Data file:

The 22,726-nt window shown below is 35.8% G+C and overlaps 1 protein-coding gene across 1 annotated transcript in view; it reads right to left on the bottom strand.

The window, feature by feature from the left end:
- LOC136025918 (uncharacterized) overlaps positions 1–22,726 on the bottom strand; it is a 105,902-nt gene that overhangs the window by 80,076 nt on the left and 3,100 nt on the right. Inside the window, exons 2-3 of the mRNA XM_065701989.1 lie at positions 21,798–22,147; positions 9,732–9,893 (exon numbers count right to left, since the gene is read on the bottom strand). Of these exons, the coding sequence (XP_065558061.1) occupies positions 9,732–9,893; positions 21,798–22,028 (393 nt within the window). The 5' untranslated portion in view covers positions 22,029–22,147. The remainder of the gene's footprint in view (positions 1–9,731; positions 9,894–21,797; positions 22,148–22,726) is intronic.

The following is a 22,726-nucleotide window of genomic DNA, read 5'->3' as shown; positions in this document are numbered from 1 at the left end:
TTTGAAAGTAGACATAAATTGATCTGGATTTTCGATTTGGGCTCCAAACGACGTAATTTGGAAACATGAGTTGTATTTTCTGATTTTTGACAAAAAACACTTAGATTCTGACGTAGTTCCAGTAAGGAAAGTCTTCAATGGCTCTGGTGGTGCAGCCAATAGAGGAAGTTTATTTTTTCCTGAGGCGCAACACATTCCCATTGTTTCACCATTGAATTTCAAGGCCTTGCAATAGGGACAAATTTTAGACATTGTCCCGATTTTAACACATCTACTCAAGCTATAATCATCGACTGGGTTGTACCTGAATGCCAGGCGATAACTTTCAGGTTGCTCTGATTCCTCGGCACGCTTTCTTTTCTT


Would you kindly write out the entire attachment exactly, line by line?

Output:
The 22,726-nt window shown below is 35.8% G+C and overlaps 1 protein-coding gene across 1 annotated transcript in view; it reads right to left on the bottom strand.

The window, feature by feature from the left end:
- LOC136025918 (uncharacterized) overlaps positions 1–22,726 on the bottom strand; it is a 105,902-nt gene that overhangs the window by 80,076 nt on the left and 3,100 nt on the right. Inside the window, exons 2-3 of the mRNA XM_065701989.1 lie at positions 21,798–22,147; positions 9,732–9,893 (exon numbers count right to left, since the gene is read on the bottom strand). Of these exons, the coding sequence (XP_065558061.1) occupies positions 9,732–9,893; positions 21,798–22,028 (393 nt within the window). The 5' untranslated portion in view covers positions 22,029–22,147. The remainder of the gene's footprint in view (positions 1–9,731; positions 9,894–21,797; positions 22,148–22,726) is intronic.

The following is a 22,726-nucleotide window of genomic DNA, read 5'->3' as shown; positions in this document are numbered from 1 at the left end:
TTTGAAAGTAGACATAAATTGATCTGGATTTTCGATTTGGGCTCCAAACGACGTAATTTGGAAACATGAGTTGTATTTTCTGATTTTTGACAAAAAACACTTAGATTCTGACGTAGTTCCAGTAAGGAAAGTCTTCAATGGCTCTGGTGGTGCAGCCAATAGAGGAAGTTTATTTTTTCCTGAGGCGCAACACATTCCCATTGTTTCACCATTGAATTTCAAGGCCTTGCAATAGGGACAAATTTTAGACATTGTCCCGATTTTAACACATCTACTCAAGCTATAATCATCGACTGGGTTGTACCTGAATGCCAGGCGATAACTTTCAGGTTGCTCTGATTCCTCGGCACGCTTTCTTTTCTT